Pilates, yoga, Yogilates, PiYo. They all seem to offer similar workouts, so how do you choose? Pilates and yoga have significantly evolved in recent years. With different variations available at gyms and studios around the world, there’s something for almost everyone.

Yoga and Pilates are both low-impact workouts that focus on using bodyweight resistance. The benefits are vast. Both workouts can increase overall health, leading to a better quality of life.

As with any exercise, proper form is crucial. Modifications must be made for those with physical limitations.

Pilates

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Pilates was developed by Joseph Pilates at the end of World War I. It was primarily used as rehabilitation for wounded soldiers. Pilates brought his method to the United States in 1923 and spent years refining his approach.

Pilates may:

  • increase muscle strength and endurance
  • improve flexibility and posture
  • lead to better balance
  • result in decreased joint pain

Pilates focuses on small movements that require the use of important stabilizing muscles of the back and core. There is a strong emphasis on starting each exercise with a controlled breath that initiates a contraction of the core muscles. Pilates can be done on a mat or on specialized equipment. The equipment is unique as it only uses springs, levers, and your own body weight to provide resistance.

Evidence suggests that Pilates may be beneficial for those with the following conditions:

  • arthritis
  • urinary incontinence
  • respiratory conditions
  • joint injuries
  • back pain

Yoga

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The exact origins of yoga are unknown. But it’s been around for at least the past 3,000 years. Yoga has roots in shamanism, Buddhism, and other Eastern religions. It’s centered around the five beliefs of:

  • proper relaxation
  • exercise
  • breathing
  • diet
  • positive thinking and meditation

Mindfulness and deep breathing are key features in a yoga practice. Although there are many different types of yoga, holding various poses and flowing through different series of movements is standard in most classes. Yoga can be seen as a form of mind-body fitness. It combines physical activity and mindful focus. This brings increased awareness to the breath and energy.

The benefits of yoga have been studied extensively. In addition to physical and mental benefits, yoga is also known to have positive effects for medical issues, including:

  • anxiety
  • depression
  • multiple sclerosis
  • arthritis
  • respiratory conditions
  • high blood pressure
  • chronic pain
  • type 2 diabetes

Yoga and Pilates similarities

  1. Both yoga and mat Pilates can be done with little equipment. They require only the use of a mat and a few additional props like a block or a Pilates ring, if desired.
  2. They both focus on using the breath properly during exercise and emphasize diaphragmatic breathing, or breathing deep into the belly.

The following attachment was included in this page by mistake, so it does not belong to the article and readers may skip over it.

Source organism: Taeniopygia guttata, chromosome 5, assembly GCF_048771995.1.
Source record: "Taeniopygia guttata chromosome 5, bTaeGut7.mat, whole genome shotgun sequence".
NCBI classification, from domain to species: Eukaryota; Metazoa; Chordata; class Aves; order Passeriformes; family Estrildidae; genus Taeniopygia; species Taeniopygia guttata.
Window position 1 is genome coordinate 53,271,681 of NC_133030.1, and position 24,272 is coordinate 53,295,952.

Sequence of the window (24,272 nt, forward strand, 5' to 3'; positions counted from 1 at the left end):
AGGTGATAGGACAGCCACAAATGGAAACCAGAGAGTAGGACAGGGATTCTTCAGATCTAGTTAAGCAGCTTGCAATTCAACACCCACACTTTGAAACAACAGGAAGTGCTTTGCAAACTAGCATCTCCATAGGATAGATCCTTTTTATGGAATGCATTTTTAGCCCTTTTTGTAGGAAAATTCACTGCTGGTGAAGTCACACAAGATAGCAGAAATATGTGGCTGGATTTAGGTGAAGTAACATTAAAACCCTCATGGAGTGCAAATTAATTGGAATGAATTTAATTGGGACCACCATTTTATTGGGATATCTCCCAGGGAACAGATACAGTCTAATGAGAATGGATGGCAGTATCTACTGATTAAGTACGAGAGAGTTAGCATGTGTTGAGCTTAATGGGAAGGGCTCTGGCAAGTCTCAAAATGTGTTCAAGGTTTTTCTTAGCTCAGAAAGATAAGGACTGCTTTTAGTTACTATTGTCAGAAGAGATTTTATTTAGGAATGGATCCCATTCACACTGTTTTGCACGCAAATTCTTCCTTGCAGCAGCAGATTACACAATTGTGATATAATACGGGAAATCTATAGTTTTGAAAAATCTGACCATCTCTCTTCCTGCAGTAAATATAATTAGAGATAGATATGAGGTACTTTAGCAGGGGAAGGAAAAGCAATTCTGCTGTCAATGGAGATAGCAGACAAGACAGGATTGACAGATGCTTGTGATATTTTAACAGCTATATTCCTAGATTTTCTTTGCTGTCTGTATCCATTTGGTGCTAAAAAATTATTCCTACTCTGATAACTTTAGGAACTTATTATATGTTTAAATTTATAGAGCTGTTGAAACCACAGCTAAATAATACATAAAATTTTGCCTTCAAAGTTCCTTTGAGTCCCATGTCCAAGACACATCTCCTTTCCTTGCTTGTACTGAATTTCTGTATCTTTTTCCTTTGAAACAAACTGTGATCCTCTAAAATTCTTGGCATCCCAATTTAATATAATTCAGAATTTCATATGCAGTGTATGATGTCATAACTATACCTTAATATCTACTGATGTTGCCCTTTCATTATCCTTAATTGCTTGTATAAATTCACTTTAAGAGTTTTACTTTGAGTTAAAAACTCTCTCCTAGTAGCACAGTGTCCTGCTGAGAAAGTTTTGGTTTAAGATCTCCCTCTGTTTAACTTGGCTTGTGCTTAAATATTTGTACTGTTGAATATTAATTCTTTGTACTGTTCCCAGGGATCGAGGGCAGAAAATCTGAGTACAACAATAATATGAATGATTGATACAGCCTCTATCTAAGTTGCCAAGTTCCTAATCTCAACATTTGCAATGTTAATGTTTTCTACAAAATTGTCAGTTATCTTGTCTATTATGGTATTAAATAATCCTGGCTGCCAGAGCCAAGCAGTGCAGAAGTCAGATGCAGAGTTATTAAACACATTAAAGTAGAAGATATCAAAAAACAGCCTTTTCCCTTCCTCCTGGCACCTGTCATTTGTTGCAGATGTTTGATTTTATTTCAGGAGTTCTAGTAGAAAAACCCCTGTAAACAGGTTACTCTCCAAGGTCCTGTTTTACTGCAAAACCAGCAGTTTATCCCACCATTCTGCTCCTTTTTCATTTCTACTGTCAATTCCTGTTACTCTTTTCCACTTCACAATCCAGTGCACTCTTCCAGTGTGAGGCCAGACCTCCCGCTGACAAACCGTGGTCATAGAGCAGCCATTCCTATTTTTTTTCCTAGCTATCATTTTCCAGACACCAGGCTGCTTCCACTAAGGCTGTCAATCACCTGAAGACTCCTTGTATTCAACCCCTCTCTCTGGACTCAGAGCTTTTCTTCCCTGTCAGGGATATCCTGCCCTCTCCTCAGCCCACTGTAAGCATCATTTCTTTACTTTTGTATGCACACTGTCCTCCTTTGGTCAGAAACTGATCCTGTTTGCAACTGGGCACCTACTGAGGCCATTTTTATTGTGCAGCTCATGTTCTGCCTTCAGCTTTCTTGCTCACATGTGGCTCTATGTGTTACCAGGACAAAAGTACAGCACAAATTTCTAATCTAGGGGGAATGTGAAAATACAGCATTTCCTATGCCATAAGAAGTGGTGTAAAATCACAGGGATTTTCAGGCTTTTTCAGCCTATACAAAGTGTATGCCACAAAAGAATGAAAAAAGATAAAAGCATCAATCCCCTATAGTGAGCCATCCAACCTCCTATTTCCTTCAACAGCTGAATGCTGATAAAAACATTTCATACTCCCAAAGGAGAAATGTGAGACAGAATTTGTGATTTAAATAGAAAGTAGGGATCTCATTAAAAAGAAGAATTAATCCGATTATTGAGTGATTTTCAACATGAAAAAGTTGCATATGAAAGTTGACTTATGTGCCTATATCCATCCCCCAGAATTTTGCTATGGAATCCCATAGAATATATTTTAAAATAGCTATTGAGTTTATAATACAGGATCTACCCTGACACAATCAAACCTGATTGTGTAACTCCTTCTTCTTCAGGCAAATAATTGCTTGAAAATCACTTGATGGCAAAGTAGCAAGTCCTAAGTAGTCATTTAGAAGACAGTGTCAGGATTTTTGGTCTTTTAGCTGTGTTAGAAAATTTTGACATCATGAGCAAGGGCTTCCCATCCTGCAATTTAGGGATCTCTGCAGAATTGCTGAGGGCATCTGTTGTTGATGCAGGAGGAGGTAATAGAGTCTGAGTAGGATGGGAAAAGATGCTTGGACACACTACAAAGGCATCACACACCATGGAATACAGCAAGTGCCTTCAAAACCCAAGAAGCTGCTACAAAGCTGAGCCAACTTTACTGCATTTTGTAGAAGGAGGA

3. Both yoga and Pilates require mental focus and can help reduce stress. They can also be tailored to different fitness levels.

Yoga vs. Pilates: Which is better?

Yoga and Pilates are both great workouts. If you have a health condition, you may want to consult an instructor to determine what’s best for you.

Many forms of yoga require substantial flexibility and mobility of the joints, especially the spine, hips, and wrists. Although most poses can be modified, a person with severe limitations or pain may find it challenging to follow along in more advanced classes.

There are many different styles of yoga, including restorative yoga, acro yoga, and chair yoga. Finding what works best for your body is key.

Pilates can be a great exercise for older adults or those recovering from injury due to its low- impact exercises and subtle movements. There are many forms of Pilates. The main difference between them is the type of equipment used.

Equipment-based workouts use many of the same movements as in a mat class, but with added resistance. Mat Pilates is great for many people, but it can be more challenging for those with decreased mobility or poor core strength.

Pilates can be expensive, and access to equipment is mandatory for some forms of Pilates. As with yoga, Pilates can be modified, but proper teaching and performance of the exercises is crucial to avoid injury.

Warnings

Modify your workouts if you suffer from back or neck pain, or have respiratory problems. Talk to your doctor before trying Pilates or yoga if you’re pregnant or have other physical restrictions.

Always consult your doctor and a certified instructor before starting any exercise program. You may want to think about taking private lessons before jumping into a class or following a workout video. Incorrect form or pushing yourself past your limits may cause injury.

Next steps

Yoga and Pilates are both great additions to your weekly exercise routine. These workouts will help you reach your goals if you’re looking to:

  • build long, lean muscles
  • increase your flexibility
  • gain mental clarity
  • improve your core stability

Yoga can help deepen your meditation practice, improve your flexibility, and help with balance. Pilates may be better for recovering after injury, improving posture, and for core strength. 

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